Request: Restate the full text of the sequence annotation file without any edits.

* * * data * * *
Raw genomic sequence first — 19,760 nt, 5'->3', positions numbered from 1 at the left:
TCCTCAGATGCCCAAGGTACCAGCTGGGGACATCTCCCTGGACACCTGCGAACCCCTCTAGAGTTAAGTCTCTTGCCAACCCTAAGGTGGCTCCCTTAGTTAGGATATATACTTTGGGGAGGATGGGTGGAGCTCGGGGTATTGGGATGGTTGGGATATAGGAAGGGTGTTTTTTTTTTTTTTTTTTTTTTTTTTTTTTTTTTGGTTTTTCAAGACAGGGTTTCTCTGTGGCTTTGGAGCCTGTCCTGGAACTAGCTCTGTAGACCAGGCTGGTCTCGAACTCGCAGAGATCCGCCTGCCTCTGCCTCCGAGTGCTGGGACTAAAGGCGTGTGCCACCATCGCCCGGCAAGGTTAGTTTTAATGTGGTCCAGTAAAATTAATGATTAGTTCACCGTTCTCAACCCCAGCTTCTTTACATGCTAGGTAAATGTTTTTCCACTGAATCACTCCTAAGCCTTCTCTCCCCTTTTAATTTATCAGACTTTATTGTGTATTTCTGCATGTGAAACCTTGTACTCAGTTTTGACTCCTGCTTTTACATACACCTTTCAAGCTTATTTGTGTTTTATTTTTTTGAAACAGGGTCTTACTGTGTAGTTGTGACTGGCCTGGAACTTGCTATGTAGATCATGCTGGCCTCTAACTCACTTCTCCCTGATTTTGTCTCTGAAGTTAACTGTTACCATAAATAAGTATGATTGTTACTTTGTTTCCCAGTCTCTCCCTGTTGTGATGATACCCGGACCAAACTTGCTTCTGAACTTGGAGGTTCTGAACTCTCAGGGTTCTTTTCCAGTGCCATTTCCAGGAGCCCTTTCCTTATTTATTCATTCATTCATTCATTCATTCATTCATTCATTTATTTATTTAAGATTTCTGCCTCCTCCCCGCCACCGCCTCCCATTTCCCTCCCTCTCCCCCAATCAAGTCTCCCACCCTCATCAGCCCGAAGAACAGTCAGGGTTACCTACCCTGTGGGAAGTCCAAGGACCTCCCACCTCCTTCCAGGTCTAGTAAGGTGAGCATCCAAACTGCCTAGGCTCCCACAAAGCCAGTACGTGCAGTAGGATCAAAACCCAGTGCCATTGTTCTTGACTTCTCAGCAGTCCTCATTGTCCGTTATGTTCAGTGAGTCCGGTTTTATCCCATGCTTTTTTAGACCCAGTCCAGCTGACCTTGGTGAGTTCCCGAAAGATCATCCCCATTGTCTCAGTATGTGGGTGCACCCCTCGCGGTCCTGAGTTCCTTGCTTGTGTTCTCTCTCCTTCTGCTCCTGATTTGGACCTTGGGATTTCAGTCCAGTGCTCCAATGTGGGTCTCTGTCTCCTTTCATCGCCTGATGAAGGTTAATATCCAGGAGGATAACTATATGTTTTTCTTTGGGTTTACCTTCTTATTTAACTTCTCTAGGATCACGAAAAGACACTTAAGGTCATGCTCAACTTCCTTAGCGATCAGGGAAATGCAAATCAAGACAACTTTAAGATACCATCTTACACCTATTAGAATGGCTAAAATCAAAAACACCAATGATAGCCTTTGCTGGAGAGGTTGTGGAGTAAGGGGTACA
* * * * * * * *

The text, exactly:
Raw genomic sequence first — 19,760 nt, 5'->3', positions numbered from 1 at the left:
TCCTCAGATGCCCAAGGTACCAGCTGGGGACATCTCCCTGGACACCTGCGAACCCCTCTAGAGTTAAGTCTCTTGCCAACCCTAAGGTGGCTCCCTTAGTTAGGATATATACTTTGGGGAGGATGGGTGGAGCTCGGGGTATTGGGATGGTTGGGATATAGGAAGGGTGTTTTTTTTTTTTTTTTTTTTTTTTTTTTTTTTTTGGTTTTTCAAGACAGGGTTTCTCTGTGGCTTTGGAGCCTGTCCTGGAACTAGCTCTGTAGACCAGGCTGGTCTCGAACTCGCAGAGATCCGCCTGCCTCTGCCTCCGAGTGCTGGGACTAAAGGCGTGTGCCACCATCGCCCGGCAAGGTTAGTTTTAATGTGGTCCAGTAAAATTAATGATTAGTTCACCGTTCTCAACCCCAGCTTCTTTACATGCTAGGTAAATGTTTTTCCACTGAATCACTCCTAAGCCTTCTCTCCCCTTTTAATTTATCAGACTTTATTGTGTATTTCTGCATGTGAAACCTTGTACTCAGTTTTGACTCCTGCTTTTACATACACCTTTCAAGCTTATTTGTGTTTTATTTTTTTGAAACAGGGTCTTACTGTGTAGTTGTGACTGGCCTGGAACTTGCTATGTAGATCATGCTGGCCTCTAACTCACTTCTCCCTGATTTTGTCTCTGAAGTTAACTGTTACCATAAATAAGTATGATTGTTACTTTGTTTCCCAGTCTCTCCCTGTTGTGATGATACCCGGACCAAACTTGCTTCTGAACTTGGAGGTTCTGAACTCTCAGGGTTCTTTTCCAGTGCCATTTCCAGGAGCCCTTTCCTTATTTATTCATTCATTCATTCATTCATTCATTCATTCATTTATTTATTTAAGATTTCTGCCTCCTCCCCGCCACCGCCTCCCATTTCCCTCCCTCTCCCCCAATCAAGTCTCCCACCCTCATCAGCCCGAAGAACAGTCAGGGTTACCTACCCTGTGGGAAGTCCAAGGACCTCCCACCTCCTTCCAGGTCTAGTAAGGTGAGCATCCAAACTGCCTAGGCTCCCACAAAGCCAGTACGTGCAGTAGGATCAAAACCCAGTGCCATTGTTCTTGACTTCTCAGCAGTCCTCATTGTCCGTTATGTTCAGTGAGTCCGGTTTTATCCCATGCTTTTTTAGACCCAGTCCAGCTGACCTTGGTGAGTTCCCGAAAGATCATCCCCATTGTCTCAGTATGTGGGTGCACCCCTCGCGGTCCTGAGTTCCTTGCTTGTGTTCTCTCTCCTTCTGCTCCTGATTTGGACCTTGGGATTTCAGTCCAGTGCTCCAATGTGGGTCTCTGTCTCCTTTCATCGCCTGATGAAGGTTAATATCCAGGAGGATAACTATATGTTTTTCTTTGGGTTTACCTTCTTATTTAACTTCTCTAGGATCACGAAAAGACACTTAAGGTCATGCTCAACTTCCTTAGCGATCAGGGAAATGCAAATCAAGACAACTTTAAGATACCATCTTACACCTATTAGAATGGCTAAAATCAAAAACACCAATGATAGCCTTTGCTGGAGAGGTTGTGGAGTAAGGGGTACA